Improved health since Hazelwood closed
Graeme Wilson lives at Delburn, about 15km south of the recently closed Hazelwood coal-fired power station in the Latrobe Valley. He has seen an improvement in his family’s health since Hazelwood closed in April.
‘Up until this year, myself, my wife and the kids, before they left home, used to get respiratory problems and runny noses on a regular basis. Occasionally when there was a north wind, you’d wake up with a sore throat.
‘I have personally noticed an improvement in my health since the closure of Hazelwood. My sinuses have improved, I have had no respiratory problems or runny noses at all this season. I have felt much healthier.
‘We are located on the first ridge that surrounds the valley. Most of the time we enjoy clean air, with winds usually blowing from the south-east, or north-west.
‘On occasions when there is a north wind, it is usually hot, the power stations are at full power and we often used to get soot fallout, smoke haze from the valley. This was evidenced by the build up of black, sooty muck in our roof gutters. This seems to have all but disappeared since Hazelwood closed down.’
The fall-out reached extreme levels when the Hazelwood mine caught fire and burned for 45 days straight in 2014.
‘On the days when the wind was blowing from the north, the smoke and ash was blown towards our area. It did not really dissipate and disappear as the EPA would like people to believe. Our house and cars were covered in ash and a fine brown sulfur dust.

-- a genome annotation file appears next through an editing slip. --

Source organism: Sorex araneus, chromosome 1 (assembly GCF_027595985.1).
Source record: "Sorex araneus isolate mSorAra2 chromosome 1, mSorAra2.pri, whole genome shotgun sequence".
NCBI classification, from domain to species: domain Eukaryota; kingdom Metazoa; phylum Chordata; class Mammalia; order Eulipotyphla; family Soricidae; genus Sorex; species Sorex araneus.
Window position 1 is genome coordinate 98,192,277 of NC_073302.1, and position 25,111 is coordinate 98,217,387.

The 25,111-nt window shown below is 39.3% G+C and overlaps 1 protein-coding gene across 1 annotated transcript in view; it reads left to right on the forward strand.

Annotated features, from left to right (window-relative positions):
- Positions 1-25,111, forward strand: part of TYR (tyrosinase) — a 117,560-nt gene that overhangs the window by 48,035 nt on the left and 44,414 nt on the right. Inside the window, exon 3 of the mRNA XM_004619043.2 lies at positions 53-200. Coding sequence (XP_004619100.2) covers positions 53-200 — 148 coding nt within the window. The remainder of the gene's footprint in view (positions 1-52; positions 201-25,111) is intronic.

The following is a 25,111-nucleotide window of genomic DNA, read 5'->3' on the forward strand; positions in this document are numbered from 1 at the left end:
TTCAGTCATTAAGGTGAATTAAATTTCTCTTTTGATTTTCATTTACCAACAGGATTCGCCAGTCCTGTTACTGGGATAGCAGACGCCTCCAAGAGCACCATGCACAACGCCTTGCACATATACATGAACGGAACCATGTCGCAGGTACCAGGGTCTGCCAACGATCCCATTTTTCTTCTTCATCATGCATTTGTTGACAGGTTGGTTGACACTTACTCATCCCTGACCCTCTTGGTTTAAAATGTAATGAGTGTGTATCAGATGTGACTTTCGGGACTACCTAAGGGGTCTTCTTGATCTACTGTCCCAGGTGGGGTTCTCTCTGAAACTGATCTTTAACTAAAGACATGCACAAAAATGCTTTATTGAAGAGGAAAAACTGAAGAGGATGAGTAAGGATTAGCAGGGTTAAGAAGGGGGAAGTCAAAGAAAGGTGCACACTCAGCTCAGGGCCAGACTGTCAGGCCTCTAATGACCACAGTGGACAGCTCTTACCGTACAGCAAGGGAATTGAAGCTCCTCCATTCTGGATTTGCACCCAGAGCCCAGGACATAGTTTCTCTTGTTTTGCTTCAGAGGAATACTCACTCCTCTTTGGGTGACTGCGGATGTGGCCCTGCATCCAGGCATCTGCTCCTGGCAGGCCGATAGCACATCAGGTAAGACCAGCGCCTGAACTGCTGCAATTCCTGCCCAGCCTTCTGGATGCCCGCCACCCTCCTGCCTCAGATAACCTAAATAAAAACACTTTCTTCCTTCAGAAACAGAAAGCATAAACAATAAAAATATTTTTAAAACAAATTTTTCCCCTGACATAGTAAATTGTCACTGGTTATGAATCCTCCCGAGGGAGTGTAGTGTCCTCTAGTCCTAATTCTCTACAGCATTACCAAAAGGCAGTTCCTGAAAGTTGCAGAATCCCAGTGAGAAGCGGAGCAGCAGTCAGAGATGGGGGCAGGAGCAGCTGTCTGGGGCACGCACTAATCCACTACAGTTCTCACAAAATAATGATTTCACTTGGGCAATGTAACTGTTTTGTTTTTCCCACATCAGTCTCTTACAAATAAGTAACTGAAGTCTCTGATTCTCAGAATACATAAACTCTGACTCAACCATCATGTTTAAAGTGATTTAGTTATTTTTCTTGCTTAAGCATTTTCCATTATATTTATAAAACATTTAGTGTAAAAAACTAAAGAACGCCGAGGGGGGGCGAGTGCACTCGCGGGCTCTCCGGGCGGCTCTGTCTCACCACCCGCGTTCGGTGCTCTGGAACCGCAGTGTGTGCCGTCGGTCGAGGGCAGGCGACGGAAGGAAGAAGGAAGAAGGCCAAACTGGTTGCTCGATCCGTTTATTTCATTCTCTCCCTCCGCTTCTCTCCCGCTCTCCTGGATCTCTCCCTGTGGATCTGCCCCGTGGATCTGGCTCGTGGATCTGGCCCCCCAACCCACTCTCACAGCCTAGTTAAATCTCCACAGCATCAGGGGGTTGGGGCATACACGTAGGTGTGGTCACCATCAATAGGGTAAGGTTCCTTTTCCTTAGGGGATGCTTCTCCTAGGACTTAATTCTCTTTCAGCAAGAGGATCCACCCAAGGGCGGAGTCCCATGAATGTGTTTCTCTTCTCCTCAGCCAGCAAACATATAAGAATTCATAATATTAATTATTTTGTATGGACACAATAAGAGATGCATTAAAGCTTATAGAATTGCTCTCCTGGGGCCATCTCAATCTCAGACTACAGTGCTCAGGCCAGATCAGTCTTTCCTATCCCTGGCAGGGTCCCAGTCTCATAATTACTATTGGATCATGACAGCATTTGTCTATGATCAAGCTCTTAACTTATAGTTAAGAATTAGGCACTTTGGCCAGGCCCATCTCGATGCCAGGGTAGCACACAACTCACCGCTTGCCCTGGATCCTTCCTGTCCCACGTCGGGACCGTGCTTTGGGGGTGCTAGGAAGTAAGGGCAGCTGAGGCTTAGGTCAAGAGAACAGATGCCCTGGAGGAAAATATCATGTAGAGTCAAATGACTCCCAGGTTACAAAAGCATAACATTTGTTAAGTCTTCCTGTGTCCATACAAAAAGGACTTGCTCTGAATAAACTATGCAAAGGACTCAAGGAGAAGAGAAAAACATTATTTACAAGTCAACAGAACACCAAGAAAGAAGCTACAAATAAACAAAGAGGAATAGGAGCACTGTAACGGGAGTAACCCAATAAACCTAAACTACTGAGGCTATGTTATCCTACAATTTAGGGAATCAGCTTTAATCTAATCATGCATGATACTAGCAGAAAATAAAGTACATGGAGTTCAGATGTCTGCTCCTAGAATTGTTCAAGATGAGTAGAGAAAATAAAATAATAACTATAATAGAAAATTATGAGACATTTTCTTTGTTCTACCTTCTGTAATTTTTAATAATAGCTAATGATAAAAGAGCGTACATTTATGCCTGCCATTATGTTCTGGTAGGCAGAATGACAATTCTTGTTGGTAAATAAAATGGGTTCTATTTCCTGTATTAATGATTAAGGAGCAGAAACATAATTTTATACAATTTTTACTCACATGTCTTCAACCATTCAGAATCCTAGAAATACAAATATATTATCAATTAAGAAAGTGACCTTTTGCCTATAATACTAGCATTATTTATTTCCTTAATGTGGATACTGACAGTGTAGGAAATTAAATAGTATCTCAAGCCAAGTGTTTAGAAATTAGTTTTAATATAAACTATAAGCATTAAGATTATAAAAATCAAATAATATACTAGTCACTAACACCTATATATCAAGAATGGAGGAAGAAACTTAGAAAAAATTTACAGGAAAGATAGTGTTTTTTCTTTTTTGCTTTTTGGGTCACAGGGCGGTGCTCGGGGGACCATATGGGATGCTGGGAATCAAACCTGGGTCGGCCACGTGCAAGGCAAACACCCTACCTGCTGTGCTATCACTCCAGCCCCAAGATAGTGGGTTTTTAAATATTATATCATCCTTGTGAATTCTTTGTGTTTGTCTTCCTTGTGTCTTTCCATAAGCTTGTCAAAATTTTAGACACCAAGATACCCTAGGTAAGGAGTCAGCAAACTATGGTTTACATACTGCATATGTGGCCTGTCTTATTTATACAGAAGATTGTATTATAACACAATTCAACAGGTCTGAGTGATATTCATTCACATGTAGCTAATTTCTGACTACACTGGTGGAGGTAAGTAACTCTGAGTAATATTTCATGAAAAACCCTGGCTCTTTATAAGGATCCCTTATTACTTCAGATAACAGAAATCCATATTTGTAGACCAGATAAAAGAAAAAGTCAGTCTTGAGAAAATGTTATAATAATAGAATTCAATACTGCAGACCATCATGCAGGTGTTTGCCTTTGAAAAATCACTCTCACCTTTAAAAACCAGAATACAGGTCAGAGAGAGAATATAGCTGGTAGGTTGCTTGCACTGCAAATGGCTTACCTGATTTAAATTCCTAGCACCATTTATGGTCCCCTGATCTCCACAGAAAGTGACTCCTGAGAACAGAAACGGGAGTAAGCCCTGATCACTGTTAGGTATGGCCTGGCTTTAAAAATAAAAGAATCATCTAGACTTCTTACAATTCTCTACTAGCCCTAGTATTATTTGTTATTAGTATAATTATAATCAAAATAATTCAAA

‘The brown dust was clearly in the air inside our house and we had no option but to breathe it. Every horizontal surface in the house was covered in dust.
‘I reported this to the authorities who had set up the Government Health Services in Morwell, but there was never any follow up. I tried reporting it to the EPA. They also did no follow up.
‘There was absolutely no communication about air pollution. The EPA didn’t monitor out our way. They wanted to pretend it was just around Morwell.
‘We’re on tank water. Our roof was covered in ash. The surface of the water was covered in an oily film. Whether it’s toxic or not, I don’t know. We did manage to get the Health Officer from the Baw Baw Shire to test our water but she only tested two samples taken from kitchen taps. This water is pumped from the bottom of the tank. What was on the surface?
‘I often wonder what chemicals were deposited on surrounding potato crops and whether the ash contained carcinogens from the mine fire that may have entered the food chain. I have been told anecdotally that local soils are more alkaline than they were before the mine fire.'